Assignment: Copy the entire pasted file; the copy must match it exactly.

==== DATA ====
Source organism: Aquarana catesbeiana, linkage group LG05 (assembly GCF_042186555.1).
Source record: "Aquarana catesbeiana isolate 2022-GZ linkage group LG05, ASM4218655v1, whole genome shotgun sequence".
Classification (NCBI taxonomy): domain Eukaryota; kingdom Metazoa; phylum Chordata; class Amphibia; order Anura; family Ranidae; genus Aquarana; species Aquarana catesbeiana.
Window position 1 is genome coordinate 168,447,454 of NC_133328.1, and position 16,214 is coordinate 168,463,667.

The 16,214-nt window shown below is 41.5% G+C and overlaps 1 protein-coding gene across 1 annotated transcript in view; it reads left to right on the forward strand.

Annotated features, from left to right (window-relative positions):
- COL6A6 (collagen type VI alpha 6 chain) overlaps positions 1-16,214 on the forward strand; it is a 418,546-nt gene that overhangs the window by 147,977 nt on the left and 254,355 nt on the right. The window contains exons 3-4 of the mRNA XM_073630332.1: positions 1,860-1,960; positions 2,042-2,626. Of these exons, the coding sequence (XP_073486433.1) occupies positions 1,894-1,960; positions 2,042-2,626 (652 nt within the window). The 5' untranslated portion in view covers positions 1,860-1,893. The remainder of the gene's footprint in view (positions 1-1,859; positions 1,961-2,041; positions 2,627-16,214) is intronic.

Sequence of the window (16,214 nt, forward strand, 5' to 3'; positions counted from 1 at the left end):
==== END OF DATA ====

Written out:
Source organism: Aquarana catesbeiana, linkage group LG05 (assembly GCF_042186555.1).
Source record: "Aquarana catesbeiana isolate 2022-GZ linkage group LG05, ASM4218655v1, whole genome shotgun sequence".
Classification (NCBI taxonomy): domain Eukaryota; kingdom Metazoa; phylum Chordata; class Amphibia; order Anura; family Ranidae; genus Aquarana; species Aquarana catesbeiana.
Window position 1 is genome coordinate 168,447,454 of NC_133328.1, and position 16,214 is coordinate 168,463,667.

The 16,214-nt window shown below is 41.5% G+C and overlaps 1 protein-coding gene across 1 annotated transcript in view; it reads left to right on the forward strand.

Annotated features, from left to right (window-relative positions):
- COL6A6 (collagen type VI alpha 6 chain) overlaps positions 1-16,214 on the forward strand; it is a 418,546-nt gene that overhangs the window by 147,977 nt on the left and 254,355 nt on the right. The window contains exons 3-4 of the mRNA XM_073630332.1: positions 1,860-1,960; positions 2,042-2,626. Of these exons, the coding sequence (XP_073486433.1) occupies positions 1,894-1,960; positions 2,042-2,626 (652 nt within the window). The 5' untranslated portion in view covers positions 1,860-1,893. The remainder of the gene's footprint in view (positions 1-1,859; positions 1,961-2,041; positions 2,627-16,214) is intronic.

Sequence of the window (16,214 nt, forward strand, 5' to 3'; positions counted from 1 at the left end):